A much more interesting and altogether better, though much less successful, movie in this subset is Other People’s Money (1991). In this the central character, Kate Sullivan played by Penelope Ann Miller, is a NY lawyer/financier who has left her Small Town in search of freedom and opportunity. Her step-father (Gregory Peck) with whom she has a tricky relationship, is forced to call on her help when his factory becomes a potential victim to a big shot financier played by Danny de Vito. Although the climax of the movie is a shareholders movie in which Peck and de Vito offer competing visions of capitalism (which we might call Big City/Small Town versions) it is Miller who offers the chance for some reconciliation between the visions. What makes this film far superior to Baby Boom is the fact that the conflicts are multifaceted (de Vito to Peck, Peck to Miller, Miller to de Vito – and the latter two have a decidedly strange love/hate relationship) and are not all resolved at the film’s close. In addition to this it is well-written (the source was a stage play) and very competently directed by Norman Jewison (writing about it has made me want to re-watch it! so there may be more on this).

However whatever Baby Boom’s deficencies it is something of a masterpiece in comparison with New in Town! Indeed it is hard to understand how given a template which offers at the very least a near guarantee of emotional uplift the film could be as bad as it is. I suppose some responsibility must lie with the director, Jonas Elmer, but everything about the movie – script, performances, cinematography is bad. Zellwegger seems acutely uncomfortable, which is no surprise given the weakness of the script. Conceptually though the film’s enormous flaw is that it presents us with no real alternatives. The Florida scenes – which are brief – show us caricatures of corporate nobodies, and the shots showing the emptiness of Zellwegger’s life there are so obvious as to be risible. These movies work best the more dynamic and interesting and real the conflict is shown to be. Even in Baby Boom there was a genuine clash of values. Another problem was the overt introduction of religion – it is part of the Zellwegger’s character’s deficiency that she lacks religion and attention is repeatedly drawn to the Small Town’s religiosity. Now while this is certainly an underlying theme of the dichotomy – and one which is made explicit in its manifestations in other media, notably Country Music (take a song like The Judds terrific John Deere Tractor as an example) – in the cinema, especially for non-American audiences, it is uncomfortable and has anything but the intended effect (ie: I am left thinking I would like to get the hell out of that place!). This is because cinema manifests, makes obvious, in a way which music does not.  In summary New in Town is a very bad film, which manages to make a fine actress look awkward and to mess-up a sub-genre which should at the least be heart-warming, and at best thought-provoking.

On television I was again unable to watch anything of any seriousness but did catch a new ITV police drama set on the West Coast of Ireland called Single-Handed. This was another big disappointment; it was based on the tedious premise that to be serious or good a police drama must be unremittingly bleak. The Small Town here was a nightmare beset by every kind of corruption and perversion. The truth is however that this is just as unreal, and just as much a cliche, as the halcyon Small Town of the American movies which I have been discussing above; and a good deal less entertaining to boot! The big television event of the month was the arrival of  Julia Mackenzie as the latest incarnation of Miss Marple; I want to discuss this in more detail however so will leave it for now.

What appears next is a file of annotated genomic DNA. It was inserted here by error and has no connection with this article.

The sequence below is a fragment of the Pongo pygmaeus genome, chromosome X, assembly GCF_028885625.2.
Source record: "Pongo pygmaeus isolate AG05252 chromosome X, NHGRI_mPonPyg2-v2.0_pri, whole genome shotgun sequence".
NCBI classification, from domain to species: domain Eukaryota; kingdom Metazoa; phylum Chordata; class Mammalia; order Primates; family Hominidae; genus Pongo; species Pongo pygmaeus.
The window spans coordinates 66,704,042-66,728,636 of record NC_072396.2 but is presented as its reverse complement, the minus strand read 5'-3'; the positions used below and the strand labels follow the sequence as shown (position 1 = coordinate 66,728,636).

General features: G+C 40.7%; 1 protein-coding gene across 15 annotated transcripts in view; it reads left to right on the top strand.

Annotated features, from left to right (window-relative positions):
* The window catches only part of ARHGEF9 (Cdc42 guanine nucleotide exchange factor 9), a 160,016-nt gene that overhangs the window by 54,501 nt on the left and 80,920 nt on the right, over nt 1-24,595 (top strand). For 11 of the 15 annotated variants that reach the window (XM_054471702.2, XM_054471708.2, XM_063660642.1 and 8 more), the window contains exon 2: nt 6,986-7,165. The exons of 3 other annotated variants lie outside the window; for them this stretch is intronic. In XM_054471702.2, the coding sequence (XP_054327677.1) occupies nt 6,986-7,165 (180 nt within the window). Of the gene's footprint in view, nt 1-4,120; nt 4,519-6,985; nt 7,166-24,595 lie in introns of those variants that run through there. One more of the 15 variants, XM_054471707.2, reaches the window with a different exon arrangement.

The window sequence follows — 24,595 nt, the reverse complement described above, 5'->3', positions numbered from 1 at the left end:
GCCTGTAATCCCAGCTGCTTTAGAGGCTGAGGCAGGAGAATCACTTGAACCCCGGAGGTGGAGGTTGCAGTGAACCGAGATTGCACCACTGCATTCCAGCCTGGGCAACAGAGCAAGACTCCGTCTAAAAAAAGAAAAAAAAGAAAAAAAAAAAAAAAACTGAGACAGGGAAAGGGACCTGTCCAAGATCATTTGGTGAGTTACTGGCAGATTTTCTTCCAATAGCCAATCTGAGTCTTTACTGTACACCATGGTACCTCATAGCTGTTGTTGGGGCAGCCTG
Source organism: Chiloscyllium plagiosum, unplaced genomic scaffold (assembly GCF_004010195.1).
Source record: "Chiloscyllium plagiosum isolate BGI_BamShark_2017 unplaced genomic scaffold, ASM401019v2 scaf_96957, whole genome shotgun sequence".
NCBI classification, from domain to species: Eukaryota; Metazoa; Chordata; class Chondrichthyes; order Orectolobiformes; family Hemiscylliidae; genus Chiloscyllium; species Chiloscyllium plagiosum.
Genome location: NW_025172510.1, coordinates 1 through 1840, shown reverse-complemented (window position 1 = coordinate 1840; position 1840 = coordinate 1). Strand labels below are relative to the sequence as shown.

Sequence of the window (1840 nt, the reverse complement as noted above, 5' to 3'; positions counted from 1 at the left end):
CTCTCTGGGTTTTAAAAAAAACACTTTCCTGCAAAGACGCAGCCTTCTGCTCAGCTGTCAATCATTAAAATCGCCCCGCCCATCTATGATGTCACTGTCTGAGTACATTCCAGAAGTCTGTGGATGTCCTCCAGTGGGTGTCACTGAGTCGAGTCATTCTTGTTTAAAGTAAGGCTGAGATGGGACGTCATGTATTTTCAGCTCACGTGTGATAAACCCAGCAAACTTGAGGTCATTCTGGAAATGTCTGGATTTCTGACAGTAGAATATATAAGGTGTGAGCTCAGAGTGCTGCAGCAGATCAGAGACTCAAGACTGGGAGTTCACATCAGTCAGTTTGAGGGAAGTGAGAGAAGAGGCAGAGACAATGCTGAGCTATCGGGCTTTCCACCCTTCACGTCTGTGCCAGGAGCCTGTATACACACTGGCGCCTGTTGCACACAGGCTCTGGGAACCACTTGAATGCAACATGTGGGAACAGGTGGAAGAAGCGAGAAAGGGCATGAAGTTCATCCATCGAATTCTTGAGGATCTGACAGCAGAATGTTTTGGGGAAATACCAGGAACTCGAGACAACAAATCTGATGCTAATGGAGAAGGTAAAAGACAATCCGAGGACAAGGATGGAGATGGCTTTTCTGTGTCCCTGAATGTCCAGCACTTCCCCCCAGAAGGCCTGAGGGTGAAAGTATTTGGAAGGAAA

Finally to video games. I spent much of this month – it was that kind of episode – playing the superb Fallout3 from Bethseda,who are also the makers of Oblivion IV. I have remarked before on how strange it is to play these two games together – one set in a fairly standard RPG fantasy world of elves and magic, the other in a post-nuclear apocalypse future, but sharing considerable structural and gameplay similarities. In both cases the strength of the games is in the totality of the imagined worlds, the freeform nature, excellently conceived and unique levelling systems, the ability to choose different ‘paths’, and the sheer enjoyment to be had in the game play. Fallout is excellent for me in that it is a ‘shooter’, but one can plump for either a turn-based or first-person mode – as I am useless at the latter the existence of the former is vital. I was extremely disappointed to finish the game – I have done every side-quest and completed the main story-line (which ends in death) though admittedly not explored every part of the vast world-map. Fortunately however the Game of the Year edition which contains five new missions will soon be available! Although of course now I am well again I don’t know when I will get to play it – it is always my intention to keep on with the video games as a valuable form of intellectual relief when I am well, but somehow this never seems to work out!

3 thoughts on “September Miscellany

  1. ellenandjim

    Dear Nick,

    I thought I’d say hello again this way. I got back to Northern Virginia in the Sunday afternoon, but settled in, read student papers, we ate, and then I read a short story by Trollope before retiring to my room and computer. We did have a good time and I will write about it on my blog for some nights to come.

    I don’t know that all people are driven to track things. Some are, and some aren’t.

    I liked the photo; the place reminded me of a couple of pubs Jim and I went to four summers ago now with Laura and Isobel — in Somerset. But for Amazon and the Net, how poor my now rich library would be. We buy other things too — like this computer.

    On the Zellwegger film: I find the US trope about the person who rejuvenates a town into a thriving city by making a factory successful not about cities but about success. The US citizen dreams of an Big Boss who will take care of them, and they don’t look to kings/queens but businessmen. I doubt any cast member believed in it, especially just now.

    I’ve read your comment son the Trollope19thStudies and will slowly reply.


  2. nick2209

    Many thanks Ellen – delighted you had a good time at the Conference.

    I don’t think it is so much tracking things as perceiving or making patterns – of which tracking things may be one manifestation ; but you are probably right and this is only true of some people; I just think it takes a lot to live easily with the inchoate. Of course religion takes care of this for many people – one preset pattern you don’t have to think about much (although some religious people certainly do); or indeed on the other hand struggling for money/power/status creates no doubt its own patterns. But I am merely rambling inconsequentially about a vast subject!

  3. Pingback: Trollope – Short Stories – City and Country « Moving Toyshop